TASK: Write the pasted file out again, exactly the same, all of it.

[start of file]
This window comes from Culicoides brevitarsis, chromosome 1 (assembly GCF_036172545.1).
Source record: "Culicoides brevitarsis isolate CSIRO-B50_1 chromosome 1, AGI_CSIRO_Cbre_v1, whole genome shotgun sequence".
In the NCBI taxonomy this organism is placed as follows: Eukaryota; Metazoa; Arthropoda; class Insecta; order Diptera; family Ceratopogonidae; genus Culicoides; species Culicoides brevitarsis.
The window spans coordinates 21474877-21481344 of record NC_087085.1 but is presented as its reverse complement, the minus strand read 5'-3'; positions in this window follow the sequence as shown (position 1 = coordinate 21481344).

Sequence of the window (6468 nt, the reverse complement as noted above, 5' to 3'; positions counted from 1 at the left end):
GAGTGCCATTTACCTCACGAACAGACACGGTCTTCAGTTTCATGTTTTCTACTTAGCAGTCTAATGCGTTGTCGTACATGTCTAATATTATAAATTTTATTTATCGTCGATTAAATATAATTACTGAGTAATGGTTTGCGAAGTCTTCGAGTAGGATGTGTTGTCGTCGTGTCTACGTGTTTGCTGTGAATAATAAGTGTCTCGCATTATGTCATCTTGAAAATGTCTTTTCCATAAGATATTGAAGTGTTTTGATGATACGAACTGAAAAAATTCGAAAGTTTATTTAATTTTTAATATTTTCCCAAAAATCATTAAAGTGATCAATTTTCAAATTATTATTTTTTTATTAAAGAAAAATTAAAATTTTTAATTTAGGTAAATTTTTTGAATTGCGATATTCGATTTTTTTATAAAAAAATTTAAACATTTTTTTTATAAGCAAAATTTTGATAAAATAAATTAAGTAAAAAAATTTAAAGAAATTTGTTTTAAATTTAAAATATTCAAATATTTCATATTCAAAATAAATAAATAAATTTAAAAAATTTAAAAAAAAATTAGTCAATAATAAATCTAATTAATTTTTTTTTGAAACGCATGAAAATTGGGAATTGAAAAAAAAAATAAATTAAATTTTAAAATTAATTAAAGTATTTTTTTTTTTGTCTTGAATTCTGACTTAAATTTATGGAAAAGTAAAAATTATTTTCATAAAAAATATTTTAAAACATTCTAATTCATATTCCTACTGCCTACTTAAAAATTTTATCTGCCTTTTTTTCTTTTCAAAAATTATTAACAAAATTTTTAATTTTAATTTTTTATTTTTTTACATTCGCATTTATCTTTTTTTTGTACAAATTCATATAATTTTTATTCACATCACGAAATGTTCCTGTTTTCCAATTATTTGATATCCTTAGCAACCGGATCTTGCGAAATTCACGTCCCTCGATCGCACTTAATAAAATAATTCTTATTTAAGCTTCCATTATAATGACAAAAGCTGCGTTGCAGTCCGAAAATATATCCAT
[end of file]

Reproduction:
This window comes from Culicoides brevitarsis, chromosome 1 (assembly GCF_036172545.1).
Source record: "Culicoides brevitarsis isolate CSIRO-B50_1 chromosome 1, AGI_CSIRO_Cbre_v1, whole genome shotgun sequence".
In the NCBI taxonomy this organism is placed as follows: Eukaryota; Metazoa; Arthropoda; class Insecta; order Diptera; family Ceratopogonidae; genus Culicoides; species Culicoides brevitarsis.
The window spans coordinates 21474877-21481344 of record NC_087085.1 but is presented as its reverse complement, the minus strand read 5'-3'; positions in this window follow the sequence as shown (position 1 = coordinate 21481344).

Sequence of the window (6468 nt, the reverse complement as noted above, 5' to 3'; positions counted from 1 at the left end):
GAGTGCCATTTACCTCACGAACAGACACGGTCTTCAGTTTCATGTTTTCTACTTAGCAGTCTAATGCGTTGTCGTACATGTCTAATATTATAAATTTTATTTATCGTCGATTAAATATAATTACTGAGTAATGGTTTGCGAAGTCTTCGAGTAGGATGTGTTGTCGTCGTGTCTACGTGTTTGCTGTGAATAATAAGTGTCTCGCATTATGTCATCTTGAAAATGTCTTTTCCATAAGATATTGAAGTGTTTTGATGATACGAACTGAAAAAATTCGAAAGTTTATTTAATTTTTAATATTTTCCCAAAAATCATTAAAGTGATCAATTTTCAAATTATTATTTTTTTATTAAAGAAAAATTAAAATTTTTAATTTAGGTAAATTTTTTGAATTGCGATATTCGATTTTTTTATAAAAAAATTTAAACATTTTTTTTATAAGCAAAATTTTGATAAAATAAATTAAGTAAAAAAATTTAAAGAAATTTGTTTTAAATTTAAAATATTCAAATATTTCATATTCAAAATAAATAAATAAATTTAAAAAATTTAAAAAAAAATTAGTCAATAATAAATCTAATTAATTTTTTTTTGAAACGCATGAAAATTGGGAATTGAAAAAAAAAATAAATTAAATTTTAAAATTAATTAAAGTATTTTTTTTTTTGTCTTGAATTCTGACTTAAATTTATGGAAAAGTAAAAATTATTTTCATAAAAAATATTTTAAAACATTCTAATTCATATTCCTACTGCCTACTTAAAAATTTTATCTGCCTTTTTTTCTTTTCAAAAATTATTAACAAAATTTTTAATTTTAATTTTTTATTTTTTTACATTCGCATTTATCTTTTTTTTGTACAAATTCATATAATTTTTATTCACATCACGAAATGTTCCTGTTTTCCAATTATTTGATATCCTTAGCAACCGGATCTTGCGAAATTCACGTCCCTCGATCGCACTTAATAAAATAATTCTTATTTAAGCTTCCATTATAATGACAAAAGCTGCGTTGCAGTCCGAAAATATATCCAT